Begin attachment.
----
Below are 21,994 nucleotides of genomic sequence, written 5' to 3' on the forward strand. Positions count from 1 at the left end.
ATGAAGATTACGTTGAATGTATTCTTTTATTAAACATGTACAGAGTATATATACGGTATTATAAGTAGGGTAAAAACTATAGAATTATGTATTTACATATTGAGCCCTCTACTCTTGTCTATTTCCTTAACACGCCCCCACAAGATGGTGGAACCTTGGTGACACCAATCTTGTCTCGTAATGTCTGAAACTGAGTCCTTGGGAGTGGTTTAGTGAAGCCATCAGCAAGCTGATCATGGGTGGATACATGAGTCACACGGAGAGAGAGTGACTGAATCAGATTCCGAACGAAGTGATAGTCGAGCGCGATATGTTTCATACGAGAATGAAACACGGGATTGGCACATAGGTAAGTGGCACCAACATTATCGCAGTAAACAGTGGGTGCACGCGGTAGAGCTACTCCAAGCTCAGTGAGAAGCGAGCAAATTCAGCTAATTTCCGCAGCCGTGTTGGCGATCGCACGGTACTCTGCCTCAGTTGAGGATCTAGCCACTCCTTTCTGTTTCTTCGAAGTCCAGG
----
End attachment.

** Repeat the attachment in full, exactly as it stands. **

Below are 21,994 nucleotides of genomic sequence, written 5' to 3' on the forward strand. Positions count from 1 at the left end.
ATGAAGATTACGTTGAATGTATTCTTTTATTAAACATGTACAGAGTATATATACGGTATTATAAGTAGGGTAAAAACTATAGAATTATGTATTTACATATTGAGCCCTCTACTCTTGTCTATTTCCTTAACACGCCCCCACAAGATGGTGGAACCTTGGTGACACCAATCTTGTCTCGTAATGTCTGAAACTGAGTCCTTGGGAGTGGTTTAGTGAAGCCATCAGCAAGCTGATCATGGGTGGATACATGAGTCACACGGAGAGAGAGTGACTGAATCAGATTCCGAACGAAGTGATAGTCGAGCGCGATATGTTTCATACGAGAATGAAACACGGGATTGGCACATAGGTAAGTGGCACCAACATTATCGCAGTAAACAGTGGGTGCACGCGGTAGAGCTACTCCAAGCTCAGTGAGAAGCGAGCAAATTCAGCTAATTTCCGCAGCCGTGTTGGCGATCGCACGGTACTCTGCCTCAGTTGAGGATCTAGCCACTCCTTTCTGTTTCTTCGAAGTCCAGG